What is it? A children’s museum on the South Side that focuses on African American history and innovation.

Why go? The Bronzeville Children’s Museum is the first—and the only— children’s museum in the country that focuses on the impact of African Americans. Kids can learn about African American inventors ranging from 18th-century naturalist Benjamin Banneker up to Donna Auguste, an engineer at Apple who helped to create the PDA, as well as exhibits on S.T.E.M. and Bronzeville history.

  • Museums
  • Art and design
  • Oak Park
  • price 1 of 4

What is it? The country's most famous architect honed his Prairie School design style while living in this Oak Park home, which he designed himself. 

Why go? Wright's legacy is unparalleled in Chicago, and you can observe his influence—naturalistic elements, straight lines, low-hanging roofs—up close in an interior tour of his home and studio. After you're done, mill around the surrounding Frank Lloyd Wright Historic District to take in more of his iconic work.

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  • Museums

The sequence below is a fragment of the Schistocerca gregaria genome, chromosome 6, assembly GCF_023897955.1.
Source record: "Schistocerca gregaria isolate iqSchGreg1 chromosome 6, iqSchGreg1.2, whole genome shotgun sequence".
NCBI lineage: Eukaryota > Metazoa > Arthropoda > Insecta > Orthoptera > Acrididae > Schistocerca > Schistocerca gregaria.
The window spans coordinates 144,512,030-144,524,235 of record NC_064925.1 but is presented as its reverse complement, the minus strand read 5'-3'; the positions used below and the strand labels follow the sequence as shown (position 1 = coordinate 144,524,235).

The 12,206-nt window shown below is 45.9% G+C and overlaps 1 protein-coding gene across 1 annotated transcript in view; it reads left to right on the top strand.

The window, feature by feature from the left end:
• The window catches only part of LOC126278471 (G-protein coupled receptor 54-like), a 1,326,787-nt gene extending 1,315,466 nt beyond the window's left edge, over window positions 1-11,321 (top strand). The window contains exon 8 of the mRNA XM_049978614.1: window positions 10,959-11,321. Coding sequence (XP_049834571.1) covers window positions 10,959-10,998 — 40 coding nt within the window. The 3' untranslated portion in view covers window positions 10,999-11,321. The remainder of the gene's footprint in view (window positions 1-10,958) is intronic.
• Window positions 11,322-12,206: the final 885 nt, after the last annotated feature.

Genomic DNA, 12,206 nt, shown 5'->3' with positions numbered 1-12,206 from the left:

• Loop

What is it? A museum based in the Loop that celebrates both the history of American writing and contemporary writers in the country.

Why go? With regularly-scheduled programming and a host of virtual and in-person exhibits, it’s impossible to walk away from the museum without learning something interesting about the work of American writers. The museum also is home to the Negaunee Foundation Children’s Literature Gallery, an interactive reading space that prominently features a mural by children’s book illustrator Paul O. Zelinsky, and a reading area packed with family-friendly books.

  • Things to do
  • Streeterville
  • price 2 of 4

What is it? A 94th-floor observatory deck perched atop the John Hancock Building.

Why go? Don't let a rainy day put a damper on your sightseeing adventure in Chicago. Pack up the kids and head straight up to 360 CHICAGO for epic views of the Chicago skyline, Lake Michigan and major landmarks. Plus, kids will get a kick out of TILT, a glass-enclosed platform that quite literally tilts visitors out over Michigan Avenue.

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  • Museums
  • Sport
  • Streeterville
  • price 1 of 4

What is it? A 23,000-square-foot museum focused on Chicago’s professional sports teams.

Why go? Sure, your kid probably won’t match up to Scottie Pippen’s wingspan—and they probably can’t jump as high or as far as Michael Jordan—but they’ll have fun trying at the museum’s Measure Up exhibit, where visitors can learn about some of Chicago’s most impressive athletes. The museum, which houses several exhibits, also features an installation on the curses and superstitions that have kept the city’s teams down for so many years. Thanks a lot, billy goat!